India’s Nuclear Assistance to North Korea

A recent report by the United Nations revealed that North Korea “did not halt its nuclear and ballistic missile programmes, which it continued to enhance, in violation of Security Council resolutions.” The United Nations Panel of Experts on North Korea in its two latest reports, the final annual report dated March 2, 2020, and the mid-term report dated August 30, 2019, identified over 250 alleged violations, involving 62 countries.

On a comparative assessment of all UN PoE reports on North Korea, it is interesting to note that India has repeatedly violated UN Security Council resolutions. The panel of experts in their report in 2018 found that between January and September 2017, India imported iron and steel valued at $1.4 million, iron and steel products worth $234,000, copper worth $233,000 and $526,000 of zinc. It was a clear and brazen violation of the UNSC resolutions.

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Yet again, in 2020, it has been reported that India committed 5 to 10 violations. A close assessment of data shows that North Korea, with the help of India, employed a variety of evasion techniques to avoid detection of such illicit imports and these evasions directly support North Korea in financing its nuclear programme despite being under strict global watch.

India’s North Korean connection is not just confined to trade and business, it has a nuclear aspect too. As per earlier reports, India has trained more than thirty North Korean students at its ‘Centre for Space Science and Technology Education in Asia and the Pacific’ (CSSTEAP), even after the UN issued nuclear sanctions in 2006 that prohibits member countries from providing technical training to Pyongyang. These students later on became part of North Korea’s National Aerospace Development Administration, which has been playing a significant role in its nuclear programme.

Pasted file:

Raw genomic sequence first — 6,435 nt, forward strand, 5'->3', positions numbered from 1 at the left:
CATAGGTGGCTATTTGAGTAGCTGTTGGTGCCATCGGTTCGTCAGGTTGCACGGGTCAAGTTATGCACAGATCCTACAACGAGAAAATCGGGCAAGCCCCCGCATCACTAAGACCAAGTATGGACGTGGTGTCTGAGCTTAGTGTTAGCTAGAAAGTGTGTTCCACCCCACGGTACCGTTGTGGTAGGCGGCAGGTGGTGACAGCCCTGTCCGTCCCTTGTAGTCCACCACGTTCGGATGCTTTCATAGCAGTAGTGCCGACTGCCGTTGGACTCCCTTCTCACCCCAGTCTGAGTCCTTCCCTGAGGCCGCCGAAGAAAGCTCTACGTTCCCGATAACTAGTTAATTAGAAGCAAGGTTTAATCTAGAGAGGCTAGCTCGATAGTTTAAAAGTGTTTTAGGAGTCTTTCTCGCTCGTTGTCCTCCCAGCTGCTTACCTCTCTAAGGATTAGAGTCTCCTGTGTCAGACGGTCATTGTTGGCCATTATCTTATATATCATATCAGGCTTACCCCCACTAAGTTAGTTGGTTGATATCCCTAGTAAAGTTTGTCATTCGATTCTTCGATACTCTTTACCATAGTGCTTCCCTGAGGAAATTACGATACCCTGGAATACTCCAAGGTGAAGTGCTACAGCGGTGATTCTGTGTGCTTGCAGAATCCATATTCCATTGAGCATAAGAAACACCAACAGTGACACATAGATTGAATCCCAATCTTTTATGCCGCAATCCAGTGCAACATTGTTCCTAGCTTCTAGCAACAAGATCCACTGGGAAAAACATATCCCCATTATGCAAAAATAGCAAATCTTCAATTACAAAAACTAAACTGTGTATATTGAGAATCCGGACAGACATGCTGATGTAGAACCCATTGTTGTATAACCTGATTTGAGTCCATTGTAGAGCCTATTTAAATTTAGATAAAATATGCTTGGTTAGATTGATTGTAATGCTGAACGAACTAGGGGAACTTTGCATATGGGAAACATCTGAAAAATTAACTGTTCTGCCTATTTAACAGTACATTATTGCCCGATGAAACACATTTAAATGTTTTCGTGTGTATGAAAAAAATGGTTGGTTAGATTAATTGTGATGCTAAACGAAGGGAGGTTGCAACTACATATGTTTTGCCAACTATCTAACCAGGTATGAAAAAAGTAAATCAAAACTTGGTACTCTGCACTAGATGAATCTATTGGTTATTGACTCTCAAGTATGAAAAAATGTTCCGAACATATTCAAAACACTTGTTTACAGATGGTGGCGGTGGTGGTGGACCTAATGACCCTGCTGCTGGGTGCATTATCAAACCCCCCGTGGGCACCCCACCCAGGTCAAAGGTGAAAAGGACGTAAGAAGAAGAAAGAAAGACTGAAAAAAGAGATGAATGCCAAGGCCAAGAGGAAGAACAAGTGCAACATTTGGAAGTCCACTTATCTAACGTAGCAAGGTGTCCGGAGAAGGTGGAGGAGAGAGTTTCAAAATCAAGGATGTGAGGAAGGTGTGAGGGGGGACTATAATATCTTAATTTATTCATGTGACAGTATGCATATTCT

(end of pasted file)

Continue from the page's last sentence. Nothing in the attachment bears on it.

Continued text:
The lapse, which was exposed in March 2016 in an annual report to the UN Security Council, also highlighted that the courses offered at Indian research institute were relevant to its nuclear weapons and ballistic missile development programme. India rejected the report on the courses being offered by saying that the topics covered were “very general” and the basic principles of these courses “were available from open-source”. If these were general in nature, why did India refuse further admissions to North Korean students after the lapse was exposed? 

Astonishingly, North Korean student Paek Chang-ho, who studied in CSSTEAP, became the head of an agency involved with North Korea’s first satellite launch in 2012. This strongly supports the proposition that India has actively helped North Korea develop and modernize its nuclear and missile program. There isn’t a single doubt that the training at CSSTEAP very well helped North Korea’s military programme.

It is an open secret that India trained North Korean students, who became moving force behind country’s nuclear and missile programme. India’s trade relations with North Korea, despite consistent appeal from the UNSC, continued to grow. At one point, it became North Korea’s 3rd largest trading partner with a trading volume of more than $200 million. Interestingly, the volume of the trade is highly in favour of India.